Last Saturday, the Ketchikan Pride Alliance held its annual Pride Picnic. It was a space for LGBTQ people to build community, celebrate and be visible during Pride Month.
Under the sun and out at Rotary Beach Park, community members gathered for Ketchikan’s annual Pride Picnic, chatting and laughing. On the grill were burgers and hot dogs, and on people’s faces were smiles.
It’s a much different scene than the first pride event, Ketchikan Pride Alliance President Sheen Davis said.
“The first one was had at a residence,” she said. “We’re all together and we’re all like, ‘Oh my gosh, don’t talk to anybody. Don’t let anybody know I was here.’ And you know, back seven, eight years ago, that was pretty much the attitude.”
And to Pride Alliance board member Ryan McHale, being outside is about more than the sunshine. It’s also about being and feeling seen.
“For us as a community, as a queer community, to be visible, to be outside, and to be together is super important,” he said, “because we exist here and our existence and our contributions to our community is meaningful.”
The Pride Picnic is also an opportunity for queer Ketchikan residents to build community. Lifelong local Austin Williams, who uses he and they pronouns, said he came to the picnic to connect with other queer people — as well as celebrate his intersecting identities.
Williams identifies as two-spirit, which is an identity specific to Indigenous peoples; he is Tlingit, and also honors his Paiute and Shoshone heritage.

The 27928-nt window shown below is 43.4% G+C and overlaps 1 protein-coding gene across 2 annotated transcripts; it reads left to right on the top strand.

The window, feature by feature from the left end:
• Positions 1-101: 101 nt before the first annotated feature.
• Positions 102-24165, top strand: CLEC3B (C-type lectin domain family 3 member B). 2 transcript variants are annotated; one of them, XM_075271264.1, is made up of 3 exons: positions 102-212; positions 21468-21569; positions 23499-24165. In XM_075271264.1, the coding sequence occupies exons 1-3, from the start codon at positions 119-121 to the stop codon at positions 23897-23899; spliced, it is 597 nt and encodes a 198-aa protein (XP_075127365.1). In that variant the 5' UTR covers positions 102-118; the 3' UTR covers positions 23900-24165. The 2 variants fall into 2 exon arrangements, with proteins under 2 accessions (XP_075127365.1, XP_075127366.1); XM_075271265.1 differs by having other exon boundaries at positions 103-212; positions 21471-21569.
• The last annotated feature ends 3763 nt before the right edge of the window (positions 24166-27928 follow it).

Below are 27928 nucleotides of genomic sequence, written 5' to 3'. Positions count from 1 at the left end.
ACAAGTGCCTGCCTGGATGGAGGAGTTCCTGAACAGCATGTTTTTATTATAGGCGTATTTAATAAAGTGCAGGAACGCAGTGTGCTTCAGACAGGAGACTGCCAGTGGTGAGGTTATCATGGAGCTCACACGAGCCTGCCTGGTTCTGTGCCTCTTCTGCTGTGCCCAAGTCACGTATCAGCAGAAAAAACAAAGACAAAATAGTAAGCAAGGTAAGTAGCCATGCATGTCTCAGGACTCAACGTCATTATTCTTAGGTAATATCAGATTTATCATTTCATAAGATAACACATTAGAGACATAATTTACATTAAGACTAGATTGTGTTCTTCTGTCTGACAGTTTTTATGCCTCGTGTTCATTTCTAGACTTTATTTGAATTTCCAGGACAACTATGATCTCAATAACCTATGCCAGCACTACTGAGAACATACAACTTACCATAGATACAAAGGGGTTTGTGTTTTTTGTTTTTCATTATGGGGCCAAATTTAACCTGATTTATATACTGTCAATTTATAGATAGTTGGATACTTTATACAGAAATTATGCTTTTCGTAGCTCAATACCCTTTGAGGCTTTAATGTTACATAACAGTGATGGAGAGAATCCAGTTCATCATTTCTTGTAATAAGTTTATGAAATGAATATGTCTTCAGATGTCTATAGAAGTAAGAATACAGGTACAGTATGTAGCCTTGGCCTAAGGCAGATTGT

“Two-Spirit to me is decolonizing myself and my queerness as well as being true to the Indigenous community within me,” they said. “Because before colonization here, we did have people that were in between genders, or were trans if the term is correct.”
It was also meaningful for Williams to represent the disabled community at the picnic, he said.
“Nobody knows that we’re here, and then also, we’re not always treated equally,” he said. “But knowing that I have friends here that understand me is really important.”
They said this is the third pride picnic they’ve attended, and that it is always nice to see old friends and meet new ones. Last year, the COVID-19 pandemic put the picnic on pause, but Williams said the sense of unity remains strong.
“I feel like the community is still very much together and still very much alive, despite not seeing each other or going out much this past year,” they said. “I feel very connected. And I feel very welcomed and I’m trying my best to put out the same energy.”
Though the annual picnic wasn’t held last pride month, it’s been about a year since more than 100 people protested outside a local shop that refused to provide flowers for a same-sex wedding. Ketchikan Pride Alliance vice president JD Martin said that helped unify the queer community in Ketchikan — and eventually resulted in the passage of an ordinance that outlawed discrimination against LGBTQ people within city limits.
“Prior to that, I never felt like I couldn’t be myself, but I was still pretty cautious about it,” she said. “…I think that we’re seeing this big shift now of people who are much more comfortable being out, and really great allies have come to the table.”
But organizers say the work isn’t done. Davis, the Pride Alliance president, says she is pushing for a better future, one where people never feel like they need to hold a pride event away from the eyes of passersby.
“My position here as the president is moving forward with an organization, so that one day my grandchildren won’t have to make excuses, live in a closet, if they decide this is who they are,” she said. “That’s my purpose.”
So though Pride Month may be ending, Ketchikan Pride Alliance — and LGBTQ people in Ketchikan — will still be holding space and celebrating their identities year-round.